Water board looks for cost-share
BY DANIEL ARENS
Although the water levels along County 27 north of Hazen, and the condition of the road in the area, have been a concern for Mercer County for some time, a recent accident along the road has propelled the situation to the forefront of the issues they address.
The county’s water board had already taken some work to address the road concern and drain water levels, but the United States Fish and Wildlife Service (USFWS) took issue with the way the work was done and asked the board to either return the water levels to their original level or purchase a corresponding amount of land elsewhere that could be set aside for wetland preservation.
Last month, a truck lost control after strong winds began to blow water across the road, and cold temperatures turned the water to ice. The truck was driven by a local resident, who lost control. The truck tipped to its side along the edge of the road. No major injuries occurred.
Following consultation with USFWS representatives and the accident along the highway, an agreement was made that land would be purchased to offset the water lost from the drainage. At the November water board meeting, discussion rose about whether further drainage would be necessary. This would raise costs, since more land would need to be purchased for the added water level reduction, but the accident confirmed that it was the right choice to make.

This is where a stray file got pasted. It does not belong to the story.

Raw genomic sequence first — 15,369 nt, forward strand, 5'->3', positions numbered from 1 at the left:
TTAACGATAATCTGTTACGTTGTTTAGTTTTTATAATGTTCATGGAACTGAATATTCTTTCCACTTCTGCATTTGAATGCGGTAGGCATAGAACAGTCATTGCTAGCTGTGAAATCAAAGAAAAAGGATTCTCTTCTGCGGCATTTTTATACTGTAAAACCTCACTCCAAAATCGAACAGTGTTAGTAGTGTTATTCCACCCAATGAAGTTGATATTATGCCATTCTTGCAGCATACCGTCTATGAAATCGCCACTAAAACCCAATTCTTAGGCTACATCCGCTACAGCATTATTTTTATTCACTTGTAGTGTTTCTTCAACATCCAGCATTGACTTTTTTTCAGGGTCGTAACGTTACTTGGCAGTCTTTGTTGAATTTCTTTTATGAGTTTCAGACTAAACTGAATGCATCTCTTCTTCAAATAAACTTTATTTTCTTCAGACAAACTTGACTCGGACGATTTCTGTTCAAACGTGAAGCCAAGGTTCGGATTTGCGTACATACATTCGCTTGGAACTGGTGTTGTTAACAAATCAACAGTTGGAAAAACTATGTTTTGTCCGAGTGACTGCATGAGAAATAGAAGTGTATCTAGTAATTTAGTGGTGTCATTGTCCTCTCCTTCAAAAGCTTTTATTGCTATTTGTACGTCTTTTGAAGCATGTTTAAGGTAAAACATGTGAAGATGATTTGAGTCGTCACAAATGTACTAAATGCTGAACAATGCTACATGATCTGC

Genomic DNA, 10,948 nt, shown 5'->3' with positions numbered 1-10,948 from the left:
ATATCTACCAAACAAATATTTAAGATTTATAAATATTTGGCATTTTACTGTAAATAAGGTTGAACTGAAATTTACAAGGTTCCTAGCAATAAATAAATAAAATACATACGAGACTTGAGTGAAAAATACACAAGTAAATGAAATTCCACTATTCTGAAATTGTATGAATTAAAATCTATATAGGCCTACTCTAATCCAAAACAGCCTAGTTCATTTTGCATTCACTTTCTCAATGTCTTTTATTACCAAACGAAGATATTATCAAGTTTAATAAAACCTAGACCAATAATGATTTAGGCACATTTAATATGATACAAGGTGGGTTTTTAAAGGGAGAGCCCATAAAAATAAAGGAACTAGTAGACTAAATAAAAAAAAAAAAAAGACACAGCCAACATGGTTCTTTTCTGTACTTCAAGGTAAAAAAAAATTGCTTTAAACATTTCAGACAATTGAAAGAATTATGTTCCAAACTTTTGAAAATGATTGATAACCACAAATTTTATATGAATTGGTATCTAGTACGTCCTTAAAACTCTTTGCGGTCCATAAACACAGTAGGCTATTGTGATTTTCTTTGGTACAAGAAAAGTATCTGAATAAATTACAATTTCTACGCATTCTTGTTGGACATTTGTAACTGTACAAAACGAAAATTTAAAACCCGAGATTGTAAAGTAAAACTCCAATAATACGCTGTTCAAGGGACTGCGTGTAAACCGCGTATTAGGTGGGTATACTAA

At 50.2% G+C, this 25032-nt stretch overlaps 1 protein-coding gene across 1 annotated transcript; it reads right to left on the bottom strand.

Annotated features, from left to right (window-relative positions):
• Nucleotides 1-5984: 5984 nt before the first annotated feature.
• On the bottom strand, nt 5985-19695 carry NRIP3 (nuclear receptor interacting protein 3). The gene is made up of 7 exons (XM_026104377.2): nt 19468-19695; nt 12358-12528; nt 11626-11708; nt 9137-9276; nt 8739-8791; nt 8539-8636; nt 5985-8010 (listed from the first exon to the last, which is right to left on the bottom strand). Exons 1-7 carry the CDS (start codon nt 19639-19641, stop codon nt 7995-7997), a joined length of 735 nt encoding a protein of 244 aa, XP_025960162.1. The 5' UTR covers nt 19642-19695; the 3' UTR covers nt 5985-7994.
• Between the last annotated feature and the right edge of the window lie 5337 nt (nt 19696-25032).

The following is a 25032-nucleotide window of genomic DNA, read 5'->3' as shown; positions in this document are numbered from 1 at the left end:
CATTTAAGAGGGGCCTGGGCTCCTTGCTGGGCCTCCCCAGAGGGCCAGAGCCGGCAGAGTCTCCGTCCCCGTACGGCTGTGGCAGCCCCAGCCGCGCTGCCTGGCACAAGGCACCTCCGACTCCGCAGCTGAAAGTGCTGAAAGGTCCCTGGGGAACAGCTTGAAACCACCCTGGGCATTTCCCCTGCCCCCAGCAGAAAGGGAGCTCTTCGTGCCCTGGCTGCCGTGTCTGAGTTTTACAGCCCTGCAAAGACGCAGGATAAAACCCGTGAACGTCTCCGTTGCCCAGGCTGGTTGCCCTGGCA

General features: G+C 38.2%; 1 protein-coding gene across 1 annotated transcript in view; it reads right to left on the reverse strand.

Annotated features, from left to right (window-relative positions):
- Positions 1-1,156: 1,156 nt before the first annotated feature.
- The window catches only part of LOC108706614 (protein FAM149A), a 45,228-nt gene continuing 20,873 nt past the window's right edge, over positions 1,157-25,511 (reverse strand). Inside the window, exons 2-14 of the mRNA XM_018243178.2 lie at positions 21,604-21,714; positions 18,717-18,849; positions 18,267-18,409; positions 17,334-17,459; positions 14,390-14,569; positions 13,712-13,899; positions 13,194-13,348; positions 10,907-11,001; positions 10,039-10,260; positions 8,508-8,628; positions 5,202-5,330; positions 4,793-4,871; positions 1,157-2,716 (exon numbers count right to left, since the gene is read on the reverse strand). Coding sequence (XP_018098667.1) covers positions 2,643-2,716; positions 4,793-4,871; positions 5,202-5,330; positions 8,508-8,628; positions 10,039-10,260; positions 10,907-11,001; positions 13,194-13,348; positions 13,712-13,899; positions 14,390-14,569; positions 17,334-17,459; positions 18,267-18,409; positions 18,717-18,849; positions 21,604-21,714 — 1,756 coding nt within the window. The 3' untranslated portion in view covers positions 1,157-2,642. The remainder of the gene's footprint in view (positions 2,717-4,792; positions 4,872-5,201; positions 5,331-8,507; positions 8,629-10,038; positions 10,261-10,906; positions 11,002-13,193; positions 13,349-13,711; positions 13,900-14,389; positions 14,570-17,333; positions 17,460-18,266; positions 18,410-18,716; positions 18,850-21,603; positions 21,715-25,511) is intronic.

Mercer County commissioners made a motion at their Dec. 16 meeting to encourage the water board to drain the water to four feet lower than it had been at the time when the concern was first addressed, which would mean another foot lower than the level it is currently drained to.
Commissioner Wes Gunsch, who attended the meeting, asked whether it might be possible to find easements on the east side of the road that might qualify for making up some of the drained wetland.
The second piece of the puzzle is determining how many acres of wetland are (or will be) lost in total, so that there is direction on how much needs to be purchased. A survey is planned for the spring to take accurate measurements, either from Interstate Engineering or another firm.
Kathy Baer, USFWS, has been communicating with both the county commission and water board to give advice and information about the process the federal service needs to go through. Baer agreed that, after the accident, it made sense to purchase acreage elsewhere rather than restore water levels near the road. The board hopes to contact Baer so it can confirm that USFWS is fine with another foot of drainage.
Neighboring landowners will also be contacted to see about the possibility of any having interest in water on their property being used as part of the agreement with USFWS.